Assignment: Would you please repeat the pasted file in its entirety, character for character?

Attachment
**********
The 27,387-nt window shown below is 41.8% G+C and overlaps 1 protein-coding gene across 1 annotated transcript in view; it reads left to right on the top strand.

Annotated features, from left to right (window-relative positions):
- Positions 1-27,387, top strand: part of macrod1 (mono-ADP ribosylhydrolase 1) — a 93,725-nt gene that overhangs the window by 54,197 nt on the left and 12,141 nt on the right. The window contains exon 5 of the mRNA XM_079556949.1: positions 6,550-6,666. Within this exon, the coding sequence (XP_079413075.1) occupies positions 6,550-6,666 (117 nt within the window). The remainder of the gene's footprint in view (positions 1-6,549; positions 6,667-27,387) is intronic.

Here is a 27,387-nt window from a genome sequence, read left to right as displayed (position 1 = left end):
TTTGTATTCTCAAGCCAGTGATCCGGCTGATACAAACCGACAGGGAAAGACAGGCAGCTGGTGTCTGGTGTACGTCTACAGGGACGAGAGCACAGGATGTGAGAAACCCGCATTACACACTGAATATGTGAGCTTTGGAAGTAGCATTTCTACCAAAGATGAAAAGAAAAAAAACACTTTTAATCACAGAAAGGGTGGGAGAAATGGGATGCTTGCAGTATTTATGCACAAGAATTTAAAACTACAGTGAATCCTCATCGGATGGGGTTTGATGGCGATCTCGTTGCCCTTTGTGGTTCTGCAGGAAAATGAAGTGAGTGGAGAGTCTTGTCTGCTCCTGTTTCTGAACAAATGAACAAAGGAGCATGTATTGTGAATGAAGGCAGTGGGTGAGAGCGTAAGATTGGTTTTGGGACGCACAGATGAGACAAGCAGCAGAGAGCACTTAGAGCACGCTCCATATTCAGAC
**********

The 27,387-nt window shown below is 41.8% G+C and overlaps 1 protein-coding gene across 1 annotated transcript in view; it reads left to right on the top strand.

Annotated features, from left to right (window-relative positions):
- Positions 1-27,387, top strand: part of macrod1 (mono-ADP ribosylhydrolase 1) — a 93,725-nt gene that overhangs the window by 54,197 nt on the left and 12,141 nt on the right. The window contains exon 5 of the mRNA XM_079556949.1: positions 6,550-6,666. Within this exon, the coding sequence (XP_079413075.1) occupies positions 6,550-6,666 (117 nt within the window). The remainder of the gene's footprint in view (positions 1-6,549; positions 6,667-27,387) is intronic.

Here is a 27,387-nt window from a genome sequence, read left to right as displayed (position 1 = left end):
TTTGTATTCTCAAGCCAGTGATCCGGCTGATACAAACCGACAGGGAAAGACAGGCAGCTGGTGTCTGGTGTACGTCTACAGGGACGAGAGCACAGGATGTGAGAAACCCGCATTACACACTGAATATGTGAGCTTTGGAAGTAGCATTTCTACCAAAGATGAAAAGAAAAAAAACACTTTTAATCACAGAAAGGGTGGGAGAAATGGGATGCTTGCAGTATTTATGCACAAGAATTTAAAACTACAGTGAATCCTCATCGGATGGGGTTTGATGGCGATCTCGTTGCCCTTTGTGGTTCTGCAGGAAAATGAAGTGAGTGGAGAGTCTTGTCTGCTCCTGTTTCTGAACAAATGAACAAAGGAGCATGTATTGTGAATGAAGGCAGTGGGTGAGAGCGTAAGATTGGTTTTGGGACGCACAGATGAGACAAGCAGCAGAGAGCACTTAGAGCACGCTCCATATTCAGAC